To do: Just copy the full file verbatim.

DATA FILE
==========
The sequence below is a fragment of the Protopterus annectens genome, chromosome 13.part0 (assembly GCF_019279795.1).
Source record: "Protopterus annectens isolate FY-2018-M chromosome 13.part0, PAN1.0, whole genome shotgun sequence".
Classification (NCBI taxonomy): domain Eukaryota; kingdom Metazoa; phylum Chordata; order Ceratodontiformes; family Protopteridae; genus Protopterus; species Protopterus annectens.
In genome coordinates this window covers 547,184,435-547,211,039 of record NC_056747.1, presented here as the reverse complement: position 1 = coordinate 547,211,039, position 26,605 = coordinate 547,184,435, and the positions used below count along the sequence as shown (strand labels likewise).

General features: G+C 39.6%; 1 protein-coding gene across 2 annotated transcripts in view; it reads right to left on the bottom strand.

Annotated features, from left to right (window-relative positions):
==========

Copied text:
The sequence below is a fragment of the Protopterus annectens genome, chromosome 13.part0 (assembly GCF_019279795.1).
Source record: "Protopterus annectens isolate FY-2018-M chromosome 13.part0, PAN1.0, whole genome shotgun sequence".
Classification (NCBI taxonomy): domain Eukaryota; kingdom Metazoa; phylum Chordata; order Ceratodontiformes; family Protopteridae; genus Protopterus; species Protopterus annectens.
In genome coordinates this window covers 547,184,435-547,211,039 of record NC_056747.1, presented here as the reverse complement: position 1 = coordinate 547,211,039, position 26,605 = coordinate 547,184,435, and the positions used below count along the sequence as shown (strand labels likewise).

General features: G+C 39.6%; 1 protein-coding gene across 2 annotated transcripts in view; it reads right to left on the bottom strand.

Annotated features, from left to right (window-relative positions):